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Updated: Apr 22, 2020

No matter how far you go back in the history of human evolution—actually, in the history of all living organisms on planet Earth—there has been one constant factor.


The size of a single biological cell is inversely proportional to the strength of the gravitational field extended on the cell (from Wikipedia).

Stronger gravitational field? Smaller cells.

Weaker gravitational fields? Larger cells.

Gravity is a limiting factor in growth of all organisms—our movement as human has taken gravity into account since the beginning. We are a function of gravity.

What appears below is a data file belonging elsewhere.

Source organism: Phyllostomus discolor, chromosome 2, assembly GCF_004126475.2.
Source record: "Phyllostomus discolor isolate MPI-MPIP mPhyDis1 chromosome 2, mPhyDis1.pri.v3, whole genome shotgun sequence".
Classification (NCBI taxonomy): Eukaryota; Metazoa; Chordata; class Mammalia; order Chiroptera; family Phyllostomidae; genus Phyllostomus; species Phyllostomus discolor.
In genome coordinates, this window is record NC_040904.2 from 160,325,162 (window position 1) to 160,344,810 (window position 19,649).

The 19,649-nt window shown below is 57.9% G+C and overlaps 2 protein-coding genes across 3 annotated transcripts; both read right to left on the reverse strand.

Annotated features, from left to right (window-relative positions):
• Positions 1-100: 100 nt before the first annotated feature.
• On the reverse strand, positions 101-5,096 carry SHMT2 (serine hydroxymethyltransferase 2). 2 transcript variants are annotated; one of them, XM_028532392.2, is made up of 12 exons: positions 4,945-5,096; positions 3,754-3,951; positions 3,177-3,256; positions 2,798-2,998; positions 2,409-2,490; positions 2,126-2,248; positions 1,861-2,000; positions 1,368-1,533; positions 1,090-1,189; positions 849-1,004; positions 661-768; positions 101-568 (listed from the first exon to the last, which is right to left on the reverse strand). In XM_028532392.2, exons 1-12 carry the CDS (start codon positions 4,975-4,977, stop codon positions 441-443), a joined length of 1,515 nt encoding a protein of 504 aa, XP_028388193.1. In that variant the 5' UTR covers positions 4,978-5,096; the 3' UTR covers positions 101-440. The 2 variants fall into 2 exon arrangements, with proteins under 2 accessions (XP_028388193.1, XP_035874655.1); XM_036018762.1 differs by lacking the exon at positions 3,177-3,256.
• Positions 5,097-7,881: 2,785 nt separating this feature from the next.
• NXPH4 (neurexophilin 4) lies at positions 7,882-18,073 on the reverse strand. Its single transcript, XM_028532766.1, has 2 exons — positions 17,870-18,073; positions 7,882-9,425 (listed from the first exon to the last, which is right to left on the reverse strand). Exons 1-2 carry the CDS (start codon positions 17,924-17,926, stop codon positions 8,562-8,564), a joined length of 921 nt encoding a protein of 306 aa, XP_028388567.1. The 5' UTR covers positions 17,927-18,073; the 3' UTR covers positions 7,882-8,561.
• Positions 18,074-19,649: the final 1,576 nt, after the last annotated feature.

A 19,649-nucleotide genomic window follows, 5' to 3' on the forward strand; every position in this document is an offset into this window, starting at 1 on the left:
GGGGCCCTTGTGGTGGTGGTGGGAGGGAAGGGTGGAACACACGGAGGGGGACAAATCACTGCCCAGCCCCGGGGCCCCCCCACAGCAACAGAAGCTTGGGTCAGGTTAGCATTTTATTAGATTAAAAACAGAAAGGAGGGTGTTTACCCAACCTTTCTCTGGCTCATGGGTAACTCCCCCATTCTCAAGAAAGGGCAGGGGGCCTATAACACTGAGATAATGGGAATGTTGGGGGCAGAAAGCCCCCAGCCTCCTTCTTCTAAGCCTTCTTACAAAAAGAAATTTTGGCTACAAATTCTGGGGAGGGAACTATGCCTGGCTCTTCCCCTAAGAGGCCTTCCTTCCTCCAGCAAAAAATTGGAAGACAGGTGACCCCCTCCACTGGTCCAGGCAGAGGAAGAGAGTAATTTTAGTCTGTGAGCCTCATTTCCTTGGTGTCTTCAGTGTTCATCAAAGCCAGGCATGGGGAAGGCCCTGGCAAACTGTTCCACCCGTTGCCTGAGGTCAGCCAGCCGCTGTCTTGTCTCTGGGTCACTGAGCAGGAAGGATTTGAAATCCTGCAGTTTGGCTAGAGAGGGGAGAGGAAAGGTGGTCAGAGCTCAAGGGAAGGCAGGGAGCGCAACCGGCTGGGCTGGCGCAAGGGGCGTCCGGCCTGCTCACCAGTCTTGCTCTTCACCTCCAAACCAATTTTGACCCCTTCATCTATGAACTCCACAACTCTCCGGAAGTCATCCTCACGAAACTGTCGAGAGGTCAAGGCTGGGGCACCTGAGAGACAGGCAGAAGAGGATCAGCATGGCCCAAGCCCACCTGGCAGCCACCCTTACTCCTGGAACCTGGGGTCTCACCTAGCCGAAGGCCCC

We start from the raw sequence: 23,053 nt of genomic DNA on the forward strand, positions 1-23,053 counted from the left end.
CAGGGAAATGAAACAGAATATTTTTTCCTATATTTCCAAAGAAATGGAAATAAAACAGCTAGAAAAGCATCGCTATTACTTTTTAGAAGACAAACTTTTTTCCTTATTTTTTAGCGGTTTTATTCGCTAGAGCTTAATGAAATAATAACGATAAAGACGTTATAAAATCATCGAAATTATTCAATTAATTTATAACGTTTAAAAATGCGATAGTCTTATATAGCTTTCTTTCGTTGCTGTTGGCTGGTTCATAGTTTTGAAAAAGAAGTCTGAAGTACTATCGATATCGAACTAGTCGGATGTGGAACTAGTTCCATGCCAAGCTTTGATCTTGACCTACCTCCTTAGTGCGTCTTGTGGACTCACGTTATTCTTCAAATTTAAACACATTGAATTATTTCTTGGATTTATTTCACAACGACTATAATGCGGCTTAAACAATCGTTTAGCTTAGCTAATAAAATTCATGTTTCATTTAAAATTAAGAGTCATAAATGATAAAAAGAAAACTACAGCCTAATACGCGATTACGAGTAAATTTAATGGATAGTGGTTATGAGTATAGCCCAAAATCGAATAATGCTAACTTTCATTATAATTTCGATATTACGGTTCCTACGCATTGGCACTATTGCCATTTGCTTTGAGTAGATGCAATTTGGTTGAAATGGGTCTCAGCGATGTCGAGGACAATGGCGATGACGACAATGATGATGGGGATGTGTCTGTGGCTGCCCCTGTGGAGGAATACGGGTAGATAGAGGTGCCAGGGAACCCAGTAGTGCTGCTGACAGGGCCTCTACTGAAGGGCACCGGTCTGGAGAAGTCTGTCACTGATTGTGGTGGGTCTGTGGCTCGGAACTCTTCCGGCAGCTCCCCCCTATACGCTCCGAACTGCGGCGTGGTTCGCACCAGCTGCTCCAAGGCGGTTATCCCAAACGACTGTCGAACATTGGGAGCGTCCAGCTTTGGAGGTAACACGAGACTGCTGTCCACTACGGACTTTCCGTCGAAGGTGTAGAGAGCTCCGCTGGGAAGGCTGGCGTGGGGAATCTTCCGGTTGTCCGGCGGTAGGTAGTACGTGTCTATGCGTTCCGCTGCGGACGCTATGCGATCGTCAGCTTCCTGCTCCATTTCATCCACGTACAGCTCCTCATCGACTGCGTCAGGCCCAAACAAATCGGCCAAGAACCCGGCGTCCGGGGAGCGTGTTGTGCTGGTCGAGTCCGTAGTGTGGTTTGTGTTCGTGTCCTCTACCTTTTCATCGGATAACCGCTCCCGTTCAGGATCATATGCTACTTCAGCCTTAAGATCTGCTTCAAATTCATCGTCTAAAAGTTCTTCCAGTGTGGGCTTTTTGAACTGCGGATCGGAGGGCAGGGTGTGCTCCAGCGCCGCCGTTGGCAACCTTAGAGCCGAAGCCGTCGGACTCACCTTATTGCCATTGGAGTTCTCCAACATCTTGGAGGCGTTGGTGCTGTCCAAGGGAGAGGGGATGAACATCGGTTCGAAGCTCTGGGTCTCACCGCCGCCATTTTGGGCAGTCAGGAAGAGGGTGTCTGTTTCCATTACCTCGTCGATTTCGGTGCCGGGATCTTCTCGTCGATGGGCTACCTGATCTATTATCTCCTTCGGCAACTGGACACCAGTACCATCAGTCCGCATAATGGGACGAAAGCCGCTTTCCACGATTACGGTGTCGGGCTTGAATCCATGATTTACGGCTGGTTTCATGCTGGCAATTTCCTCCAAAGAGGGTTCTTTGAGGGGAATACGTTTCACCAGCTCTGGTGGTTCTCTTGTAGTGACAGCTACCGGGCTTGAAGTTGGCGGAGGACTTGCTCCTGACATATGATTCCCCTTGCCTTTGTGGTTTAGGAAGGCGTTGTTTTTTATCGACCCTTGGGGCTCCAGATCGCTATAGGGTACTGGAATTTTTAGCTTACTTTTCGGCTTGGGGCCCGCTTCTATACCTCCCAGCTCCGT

The obvious example for humans is the high jump (current record is a shade over 8 feet, set in 1993!). The measure is truly a battle against gravity.

But gravity can also be used to an animal’s advantage, as Jon Zahourek points out in this video involving the horse. (For an illustration to accompany this video, check this post from a website called Horse Talk.)

Gravity isn’t a ‘thing’ you can see. But you can certainly witness its impact on all living things. It’s in the motion. And the muscles. And the design.







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